American Society of Agricultural and Biological Engineers
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CRITICAL MOISTURE CONTENT OF COMPACTED AGRICULTURAL SOILS WITH VARYING ORGANIC MATTER CONTENT
Published by the American Society of Agricultural and Biological Engineers, St. Joseph, Michigan www.asabe.org
Citation: Paper number 131619229, 2013 Kansas City, Missouri, July 21 - July 24, 2013. (doi: http://dx.doi.org/10.13031/aim.20131619229) @2013
Authors: Prof. John O Ohu, Prof. Eli E Mamman, Abubakar A Mustapha
Keywords: Critical moisture content maximum dry bulk density organic material.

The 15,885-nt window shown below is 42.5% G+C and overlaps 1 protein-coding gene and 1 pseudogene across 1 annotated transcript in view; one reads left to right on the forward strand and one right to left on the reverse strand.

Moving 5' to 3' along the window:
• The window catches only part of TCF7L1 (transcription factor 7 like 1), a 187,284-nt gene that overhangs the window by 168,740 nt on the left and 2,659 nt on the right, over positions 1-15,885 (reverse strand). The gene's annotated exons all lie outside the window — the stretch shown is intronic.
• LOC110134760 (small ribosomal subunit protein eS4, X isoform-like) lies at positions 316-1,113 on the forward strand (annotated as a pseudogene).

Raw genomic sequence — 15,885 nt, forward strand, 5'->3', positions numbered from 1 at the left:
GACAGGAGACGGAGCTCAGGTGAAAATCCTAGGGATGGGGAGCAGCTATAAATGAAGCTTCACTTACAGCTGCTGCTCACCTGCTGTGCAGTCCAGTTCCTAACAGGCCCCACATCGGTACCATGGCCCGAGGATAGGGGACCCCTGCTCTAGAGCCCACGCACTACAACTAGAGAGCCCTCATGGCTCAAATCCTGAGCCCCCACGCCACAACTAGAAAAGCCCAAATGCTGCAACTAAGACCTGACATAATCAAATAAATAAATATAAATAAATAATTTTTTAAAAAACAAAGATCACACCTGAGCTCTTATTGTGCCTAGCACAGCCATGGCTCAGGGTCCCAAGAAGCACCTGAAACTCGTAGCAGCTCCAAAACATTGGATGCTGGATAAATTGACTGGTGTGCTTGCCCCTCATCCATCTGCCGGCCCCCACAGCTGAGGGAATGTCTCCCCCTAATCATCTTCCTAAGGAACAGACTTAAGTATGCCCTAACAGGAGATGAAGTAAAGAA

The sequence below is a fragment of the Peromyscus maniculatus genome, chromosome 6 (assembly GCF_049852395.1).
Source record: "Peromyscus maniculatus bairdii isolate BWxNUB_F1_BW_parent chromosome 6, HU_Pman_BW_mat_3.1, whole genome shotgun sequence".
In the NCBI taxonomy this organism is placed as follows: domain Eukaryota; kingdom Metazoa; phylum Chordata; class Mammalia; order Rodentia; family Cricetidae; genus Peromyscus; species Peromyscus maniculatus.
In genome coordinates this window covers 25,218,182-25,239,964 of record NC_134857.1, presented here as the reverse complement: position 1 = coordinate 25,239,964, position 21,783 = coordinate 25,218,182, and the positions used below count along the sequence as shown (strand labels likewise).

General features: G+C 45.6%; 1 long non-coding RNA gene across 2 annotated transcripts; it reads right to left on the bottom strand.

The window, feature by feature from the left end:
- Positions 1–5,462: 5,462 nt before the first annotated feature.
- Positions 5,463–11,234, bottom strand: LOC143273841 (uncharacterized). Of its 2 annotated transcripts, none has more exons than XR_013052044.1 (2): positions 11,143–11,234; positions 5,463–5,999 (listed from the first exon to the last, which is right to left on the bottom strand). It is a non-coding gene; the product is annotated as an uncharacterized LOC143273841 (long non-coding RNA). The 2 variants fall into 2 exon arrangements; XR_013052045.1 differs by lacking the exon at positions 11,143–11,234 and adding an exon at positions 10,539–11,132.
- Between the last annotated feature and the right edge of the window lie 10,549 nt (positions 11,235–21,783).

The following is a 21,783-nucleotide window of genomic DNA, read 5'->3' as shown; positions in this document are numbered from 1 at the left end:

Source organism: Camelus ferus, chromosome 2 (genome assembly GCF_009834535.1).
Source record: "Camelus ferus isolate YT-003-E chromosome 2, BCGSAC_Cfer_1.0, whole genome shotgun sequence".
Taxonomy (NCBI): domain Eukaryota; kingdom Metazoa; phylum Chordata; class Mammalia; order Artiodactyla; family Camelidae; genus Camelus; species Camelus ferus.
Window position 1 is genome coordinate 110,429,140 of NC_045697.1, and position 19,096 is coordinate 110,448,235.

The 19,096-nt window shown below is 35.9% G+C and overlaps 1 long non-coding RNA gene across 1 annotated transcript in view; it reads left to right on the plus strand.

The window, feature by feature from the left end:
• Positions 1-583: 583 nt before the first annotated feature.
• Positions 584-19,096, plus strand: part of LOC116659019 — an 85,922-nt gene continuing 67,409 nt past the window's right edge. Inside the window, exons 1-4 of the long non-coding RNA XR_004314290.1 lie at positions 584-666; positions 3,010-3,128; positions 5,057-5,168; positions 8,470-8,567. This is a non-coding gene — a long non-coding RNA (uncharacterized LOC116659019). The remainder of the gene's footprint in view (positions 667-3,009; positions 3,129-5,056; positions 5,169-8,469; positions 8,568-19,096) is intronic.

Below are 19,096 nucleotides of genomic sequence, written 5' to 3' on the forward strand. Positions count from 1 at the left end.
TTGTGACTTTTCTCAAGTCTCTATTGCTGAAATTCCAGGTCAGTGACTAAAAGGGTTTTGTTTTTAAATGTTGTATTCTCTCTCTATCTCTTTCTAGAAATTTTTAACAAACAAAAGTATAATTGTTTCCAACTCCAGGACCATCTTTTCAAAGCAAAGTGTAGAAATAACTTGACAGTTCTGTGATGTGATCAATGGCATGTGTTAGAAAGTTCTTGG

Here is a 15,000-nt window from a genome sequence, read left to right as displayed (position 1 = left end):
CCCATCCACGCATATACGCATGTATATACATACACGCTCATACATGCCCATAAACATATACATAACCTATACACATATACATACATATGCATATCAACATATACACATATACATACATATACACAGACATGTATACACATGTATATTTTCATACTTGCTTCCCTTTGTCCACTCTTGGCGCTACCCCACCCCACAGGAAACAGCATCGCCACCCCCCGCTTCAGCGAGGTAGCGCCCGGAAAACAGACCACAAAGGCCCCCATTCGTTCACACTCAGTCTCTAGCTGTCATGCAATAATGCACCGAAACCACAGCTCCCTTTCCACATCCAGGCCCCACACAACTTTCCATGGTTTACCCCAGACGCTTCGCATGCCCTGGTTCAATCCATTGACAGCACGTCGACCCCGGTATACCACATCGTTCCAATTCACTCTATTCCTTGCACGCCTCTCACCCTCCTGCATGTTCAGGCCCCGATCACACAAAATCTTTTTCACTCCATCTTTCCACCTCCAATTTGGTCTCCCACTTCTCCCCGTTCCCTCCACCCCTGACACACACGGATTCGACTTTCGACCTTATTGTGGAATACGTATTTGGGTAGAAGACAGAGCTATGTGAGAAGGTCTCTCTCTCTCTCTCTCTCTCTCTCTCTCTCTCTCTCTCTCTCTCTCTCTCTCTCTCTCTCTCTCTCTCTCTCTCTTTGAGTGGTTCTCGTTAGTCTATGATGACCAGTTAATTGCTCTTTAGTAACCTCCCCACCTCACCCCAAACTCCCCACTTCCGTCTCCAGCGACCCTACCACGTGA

Abstract. The quantitative effect of organic matter incorporation in alleviating compaction of three different Agricultural soils in Borno State was determined in the laboratory using the standard proctor compaction test. Cow dung, groundnut haulms and chicken dung were incorporated into the soil textures before compaction at two different levels (2% and 4%) by weight. Each of the soil organic matter mixtures was subjected to three levels of compaction (5, 15 and 25 blows) at seven different moisture contents. The moisture level of compaction were selected according to the consistency limits of the soils. Measurements were made of dry bulk density and moisture content of the soils. Results obtained indicated that, addition of organic materials has no effect on the values of the critical moisture content (CMC) of the soils while decreasing those of the maximum dry bulk densities (MDBD). Results also indicated that, dry bulk density increases with increase in compactive effort until the optimum moisture content and the maximum dry bulk density (MDBD) were reached. Further increases in compactive effort and moisture content resulted in decreased dry bulk density values. Generally, it was observed that, compactive efforts on the soils increases the values of the dry bulk density while the values of the critical moisture content remains constant. For the three organic materials used in this study, cow dung was the most effective in reducing MDBD followed by groundnut haulms and then chicken dung. It has been observed from the results that, the values of the dry bulk densities depend on the density of the organic material incorporated. It was also observed that, the University Research sandy loam soil had the highest values of MDBD and lowest values of CMC and this characteristic of the sandy loam soil was followed by the Biu town sandy clay, Nguma village sandy clay and then Ngala town clay. Equations were derived for predicting MDBD and CMC.
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